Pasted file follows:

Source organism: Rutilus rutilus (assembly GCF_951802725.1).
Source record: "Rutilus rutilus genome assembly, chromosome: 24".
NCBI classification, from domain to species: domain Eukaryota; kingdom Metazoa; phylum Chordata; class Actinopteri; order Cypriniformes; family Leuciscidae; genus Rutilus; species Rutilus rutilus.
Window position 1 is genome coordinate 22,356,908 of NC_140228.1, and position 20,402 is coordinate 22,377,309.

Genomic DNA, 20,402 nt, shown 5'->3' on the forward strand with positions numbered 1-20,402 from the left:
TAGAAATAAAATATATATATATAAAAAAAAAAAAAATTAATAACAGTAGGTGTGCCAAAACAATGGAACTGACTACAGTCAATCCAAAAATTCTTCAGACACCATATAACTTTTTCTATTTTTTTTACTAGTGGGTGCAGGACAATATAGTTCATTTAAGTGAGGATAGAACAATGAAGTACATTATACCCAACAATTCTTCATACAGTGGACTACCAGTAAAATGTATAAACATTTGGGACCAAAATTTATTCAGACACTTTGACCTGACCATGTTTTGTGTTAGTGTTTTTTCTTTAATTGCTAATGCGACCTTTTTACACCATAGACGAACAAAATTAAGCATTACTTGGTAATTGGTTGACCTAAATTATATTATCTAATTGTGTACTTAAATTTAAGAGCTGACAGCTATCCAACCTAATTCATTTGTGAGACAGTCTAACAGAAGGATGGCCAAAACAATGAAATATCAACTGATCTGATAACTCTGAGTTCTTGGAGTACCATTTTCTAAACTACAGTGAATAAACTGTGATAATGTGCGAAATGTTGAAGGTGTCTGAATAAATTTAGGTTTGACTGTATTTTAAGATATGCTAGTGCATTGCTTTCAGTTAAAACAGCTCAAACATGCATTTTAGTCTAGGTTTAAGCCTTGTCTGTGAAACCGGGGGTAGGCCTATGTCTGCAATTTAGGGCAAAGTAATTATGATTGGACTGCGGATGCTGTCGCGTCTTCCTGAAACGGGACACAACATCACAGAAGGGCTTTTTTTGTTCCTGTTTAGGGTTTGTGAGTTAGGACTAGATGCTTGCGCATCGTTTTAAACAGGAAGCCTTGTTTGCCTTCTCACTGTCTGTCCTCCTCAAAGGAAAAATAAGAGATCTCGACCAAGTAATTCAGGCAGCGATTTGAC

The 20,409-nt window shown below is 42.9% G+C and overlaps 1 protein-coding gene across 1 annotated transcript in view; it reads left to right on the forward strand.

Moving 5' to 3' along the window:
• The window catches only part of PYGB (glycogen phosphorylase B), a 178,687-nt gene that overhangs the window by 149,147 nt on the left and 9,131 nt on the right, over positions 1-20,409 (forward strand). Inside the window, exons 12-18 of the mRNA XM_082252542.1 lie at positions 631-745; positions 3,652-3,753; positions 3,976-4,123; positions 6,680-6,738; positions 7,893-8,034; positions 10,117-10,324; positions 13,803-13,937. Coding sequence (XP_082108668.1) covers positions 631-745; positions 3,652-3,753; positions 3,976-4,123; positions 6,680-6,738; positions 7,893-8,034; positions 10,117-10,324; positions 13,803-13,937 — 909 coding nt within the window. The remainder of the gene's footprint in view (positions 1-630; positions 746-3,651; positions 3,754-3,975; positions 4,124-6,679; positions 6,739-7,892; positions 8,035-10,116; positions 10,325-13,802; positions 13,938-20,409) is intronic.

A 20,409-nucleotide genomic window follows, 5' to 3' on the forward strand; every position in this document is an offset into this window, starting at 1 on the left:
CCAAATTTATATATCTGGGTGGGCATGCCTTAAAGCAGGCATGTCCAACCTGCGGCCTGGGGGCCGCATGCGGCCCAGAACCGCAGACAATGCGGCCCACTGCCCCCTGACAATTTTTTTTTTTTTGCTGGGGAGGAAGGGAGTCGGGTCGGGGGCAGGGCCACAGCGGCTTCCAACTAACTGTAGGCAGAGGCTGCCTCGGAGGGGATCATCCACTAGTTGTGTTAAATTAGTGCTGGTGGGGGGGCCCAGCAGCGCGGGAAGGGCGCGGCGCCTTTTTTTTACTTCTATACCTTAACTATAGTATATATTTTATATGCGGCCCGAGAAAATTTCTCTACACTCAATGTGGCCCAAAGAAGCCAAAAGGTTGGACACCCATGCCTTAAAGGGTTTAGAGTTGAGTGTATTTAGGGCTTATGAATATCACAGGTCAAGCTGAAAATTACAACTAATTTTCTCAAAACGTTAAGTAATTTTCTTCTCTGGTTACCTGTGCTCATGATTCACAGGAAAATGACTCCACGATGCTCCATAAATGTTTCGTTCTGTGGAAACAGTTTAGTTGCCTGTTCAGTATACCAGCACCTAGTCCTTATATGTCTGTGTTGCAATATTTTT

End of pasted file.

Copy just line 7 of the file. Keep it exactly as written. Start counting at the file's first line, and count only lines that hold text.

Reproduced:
The 20,409-nt window shown below is 42.9% G+C and overlaps 1 protein-coding gene across 1 annotated transcript in view; it reads left to right on the forward strand.